Lethal vaping

UnknownWhy, when every sub-prime shopping street has specialists in e-cigarettes, when my favoured pub invites me to “vape”, did I have to go to the New York Times for this horror story?

Selling a Poison by the Barrel: Liquid Nicotine for E-Cigarettes

By  MARCH 23, 2014

A dangerous new form of a powerful stimulant is hitting markets nationwide, for sale by the vial, the gallon and even the barrel.

The drug is nicotine, in its potent, liquid form — extracted from tobacco and tinctured with a cocktail of flavorings, colorings and assorted chemicals to feed the fast-growing electronic cigarette industry.

These “e-liquids,” the key ingredients in e-cigarettes, are powerful neurotoxins. Tiny amounts, whether ingested or absorbed through the skin, can cause vomiting and seizures and even be lethal. A teaspoon of even highly diluted e-liquid can kill a small child.

I had assumed that UK or EU controls were adequate. The BMA, as of a January 2013 briefing, may not agree:

The legal status of e-cigarettes varies around the world. In some countries (eg Denmark, Canada, Israel, Singapore, Australia and Uruguay) the sale, import, or marketing of e-cigarettes is either banned, regulated in various ways, or the subject of health advisories by government health organisations. In others (eg New Zealand), e-cigarettes are regulated as medicines and can only be purchased in pharmacies. The UK has few restrictions on the sale and use of e-cigarettes.

In the UK, e-cigarettes are subject to regulation under the General Product Safety Regulations 2005, the Chemicals (Hazard Information & Packaging for Supply) Regulations 2009, and by trading standards. There are no regulations on the sale of e-cigarettes as age restricted products, including their sale to children. The UK Medicines and Healthcare products Regulatory Agency (MHRA) – which is tasked with ensuring that medicines and medical devices work and are safe – is currently considering how e-cigarettes and other nicotine containing products should be regulated. The MHRA have stated that a final decision will be made in Spring 2013, and in the interim, have committed to work with the e-cigarette industry to develop a self-regulatory code.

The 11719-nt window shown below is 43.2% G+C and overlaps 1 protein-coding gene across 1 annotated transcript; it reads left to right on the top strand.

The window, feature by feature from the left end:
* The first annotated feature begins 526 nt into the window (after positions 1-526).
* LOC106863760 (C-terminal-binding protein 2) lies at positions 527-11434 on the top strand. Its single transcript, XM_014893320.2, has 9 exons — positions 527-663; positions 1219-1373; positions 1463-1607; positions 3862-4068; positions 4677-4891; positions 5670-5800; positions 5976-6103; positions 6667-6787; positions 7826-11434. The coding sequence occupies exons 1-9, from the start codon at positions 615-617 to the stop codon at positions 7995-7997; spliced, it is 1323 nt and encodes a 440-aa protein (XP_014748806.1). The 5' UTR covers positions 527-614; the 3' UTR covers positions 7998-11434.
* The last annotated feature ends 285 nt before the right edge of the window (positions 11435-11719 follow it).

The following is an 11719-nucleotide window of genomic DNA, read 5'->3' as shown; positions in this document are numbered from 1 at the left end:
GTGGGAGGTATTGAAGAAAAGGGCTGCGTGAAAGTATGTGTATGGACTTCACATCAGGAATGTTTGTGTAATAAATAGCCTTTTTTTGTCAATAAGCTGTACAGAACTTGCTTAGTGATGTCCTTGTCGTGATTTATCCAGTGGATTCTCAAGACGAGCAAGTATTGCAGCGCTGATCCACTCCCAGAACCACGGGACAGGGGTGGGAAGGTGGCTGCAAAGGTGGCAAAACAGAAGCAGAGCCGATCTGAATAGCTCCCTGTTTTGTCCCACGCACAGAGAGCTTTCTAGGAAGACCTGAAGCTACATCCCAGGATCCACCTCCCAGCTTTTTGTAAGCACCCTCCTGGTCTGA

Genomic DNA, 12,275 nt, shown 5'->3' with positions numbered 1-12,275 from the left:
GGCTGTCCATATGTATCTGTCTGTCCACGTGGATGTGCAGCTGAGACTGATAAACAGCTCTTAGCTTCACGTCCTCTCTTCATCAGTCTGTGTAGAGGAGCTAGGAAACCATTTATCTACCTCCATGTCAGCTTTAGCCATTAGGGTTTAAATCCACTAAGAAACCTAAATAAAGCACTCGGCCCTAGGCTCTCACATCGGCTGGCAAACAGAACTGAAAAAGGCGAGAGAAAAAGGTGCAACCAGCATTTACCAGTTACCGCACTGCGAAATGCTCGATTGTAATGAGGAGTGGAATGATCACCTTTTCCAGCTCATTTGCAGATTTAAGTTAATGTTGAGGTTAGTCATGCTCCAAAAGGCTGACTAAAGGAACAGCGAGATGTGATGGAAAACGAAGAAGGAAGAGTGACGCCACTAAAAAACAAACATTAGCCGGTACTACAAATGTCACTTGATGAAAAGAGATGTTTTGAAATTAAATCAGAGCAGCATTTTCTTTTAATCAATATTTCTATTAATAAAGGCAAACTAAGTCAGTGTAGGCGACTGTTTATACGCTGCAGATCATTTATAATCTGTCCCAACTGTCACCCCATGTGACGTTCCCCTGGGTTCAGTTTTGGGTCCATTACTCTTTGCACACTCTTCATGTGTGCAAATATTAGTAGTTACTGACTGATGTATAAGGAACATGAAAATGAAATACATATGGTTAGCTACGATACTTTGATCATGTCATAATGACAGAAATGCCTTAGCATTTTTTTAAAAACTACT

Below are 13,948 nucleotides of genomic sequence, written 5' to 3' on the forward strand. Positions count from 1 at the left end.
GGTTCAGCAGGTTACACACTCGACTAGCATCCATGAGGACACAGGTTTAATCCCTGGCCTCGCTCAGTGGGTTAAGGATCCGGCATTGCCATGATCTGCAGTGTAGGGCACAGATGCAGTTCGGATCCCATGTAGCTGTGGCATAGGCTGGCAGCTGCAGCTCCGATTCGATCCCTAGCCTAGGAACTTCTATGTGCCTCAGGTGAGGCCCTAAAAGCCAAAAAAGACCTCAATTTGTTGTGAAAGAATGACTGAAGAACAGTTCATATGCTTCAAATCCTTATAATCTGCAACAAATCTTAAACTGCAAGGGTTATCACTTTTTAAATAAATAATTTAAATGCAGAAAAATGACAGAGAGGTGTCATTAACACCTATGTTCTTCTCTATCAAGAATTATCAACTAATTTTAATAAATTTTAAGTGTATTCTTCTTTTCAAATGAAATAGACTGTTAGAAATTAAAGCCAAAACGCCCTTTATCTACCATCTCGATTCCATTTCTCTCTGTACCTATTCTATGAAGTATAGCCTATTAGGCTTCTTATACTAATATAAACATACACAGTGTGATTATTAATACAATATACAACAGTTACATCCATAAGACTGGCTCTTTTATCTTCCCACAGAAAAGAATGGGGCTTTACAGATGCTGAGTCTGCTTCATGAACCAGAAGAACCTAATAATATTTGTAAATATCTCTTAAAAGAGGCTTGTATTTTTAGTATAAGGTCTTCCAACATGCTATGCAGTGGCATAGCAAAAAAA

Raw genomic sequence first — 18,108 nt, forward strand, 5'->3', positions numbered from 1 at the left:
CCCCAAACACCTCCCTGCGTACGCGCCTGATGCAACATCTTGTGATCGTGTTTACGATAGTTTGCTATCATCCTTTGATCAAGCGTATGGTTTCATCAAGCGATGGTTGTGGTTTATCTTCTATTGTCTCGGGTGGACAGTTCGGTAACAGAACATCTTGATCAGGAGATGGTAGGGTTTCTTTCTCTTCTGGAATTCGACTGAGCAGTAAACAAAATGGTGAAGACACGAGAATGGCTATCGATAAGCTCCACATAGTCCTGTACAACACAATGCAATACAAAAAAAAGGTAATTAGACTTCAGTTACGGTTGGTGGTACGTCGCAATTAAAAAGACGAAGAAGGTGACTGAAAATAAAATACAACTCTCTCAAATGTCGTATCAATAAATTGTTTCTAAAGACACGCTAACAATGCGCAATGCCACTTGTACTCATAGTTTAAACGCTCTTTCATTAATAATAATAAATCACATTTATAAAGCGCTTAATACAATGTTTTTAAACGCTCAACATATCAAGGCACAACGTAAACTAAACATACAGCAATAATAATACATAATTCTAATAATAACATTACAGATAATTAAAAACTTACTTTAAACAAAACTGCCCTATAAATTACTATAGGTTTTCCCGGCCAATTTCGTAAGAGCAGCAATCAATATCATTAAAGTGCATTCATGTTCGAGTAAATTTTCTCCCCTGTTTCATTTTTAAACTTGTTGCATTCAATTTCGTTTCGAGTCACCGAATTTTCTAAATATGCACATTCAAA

So these things have been available to children — though as of the end of January this year:

Under-18s in England are to be banned from buying electronic cigarettes, the government has announced.

 It would still seem the sale of e-cigarettes is unlicensed, so they are uncontrolled. A licensing system would mean they could be legally sold only in shops, not in car boot sales or markets. We will have to wait until 2016 when the Medicines and Healthcare Products Regulatory Agency is expected to license e-cigarettes as a medicine in the UK.

All is not lost:

MEPs have rejected calls for a blanket ban on the sale of e-cigarettes across the EU.

However, under a compromise deal, strict limits will be placed on the amount of nicotine they contain, and individual EU member states will be able to introduce a national ban if they see fit.

If three or more member states chose that path, it could trigger an EU-wide ban.

 Controls are most certainly required, as we see from that NY Times piece:

Reports of accidental poisonings, notably among children, are soaring. Since 2011, there appears to have been one death in the United States, a suicide by an adult who injected nicotine. But less serious cases have led to a surge in calls to poison control centers. Nationwide, the number of cases linked to e-liquids jumped to 1,351 in 2013, a 300 percent increase from 2012, and the number is on pace to double this year, according to information from the National Poison Data System. Of the cases in 2013, 365 were referred to hospitals, triple the previous year’s number.

Examples come from across the country. Last month, a 2-year-old girl in Oklahoma City drank a small bottle of a parent’s nicotine liquid, started vomiting and was rushed to an emergency room.

That case and age group is considered typical. Of the 74 e-cigarette and nicotine poisoning cases called into Minnesota poison control in 2013, 29 involved children age 2 and under. In Oklahoma, all but two of the 25 cases in the first two months of this year involved children age 4 and under.

It didn’t take me long to find UK sources for liquid nicotine, including at least one, with “free standard shipping”, that invites me to:


That’s the whole point.

You have colourful, aromatic substances around the house, and children will be tempted to try them:

“It’s not a matter of if a child will be seriously poisoned or killed,” said Lee Cantrell, director of the San Diego division of the California Poison Control System and a professor of pharmacy at the University of California, San Francisco. “It’s a matter of when.”


1 Comment

Filed under Britain, health, New York Times

One response to “Lethal vaping

  1. Pingback: A puff for Ireland | Malcolm Redfellow's Home Service

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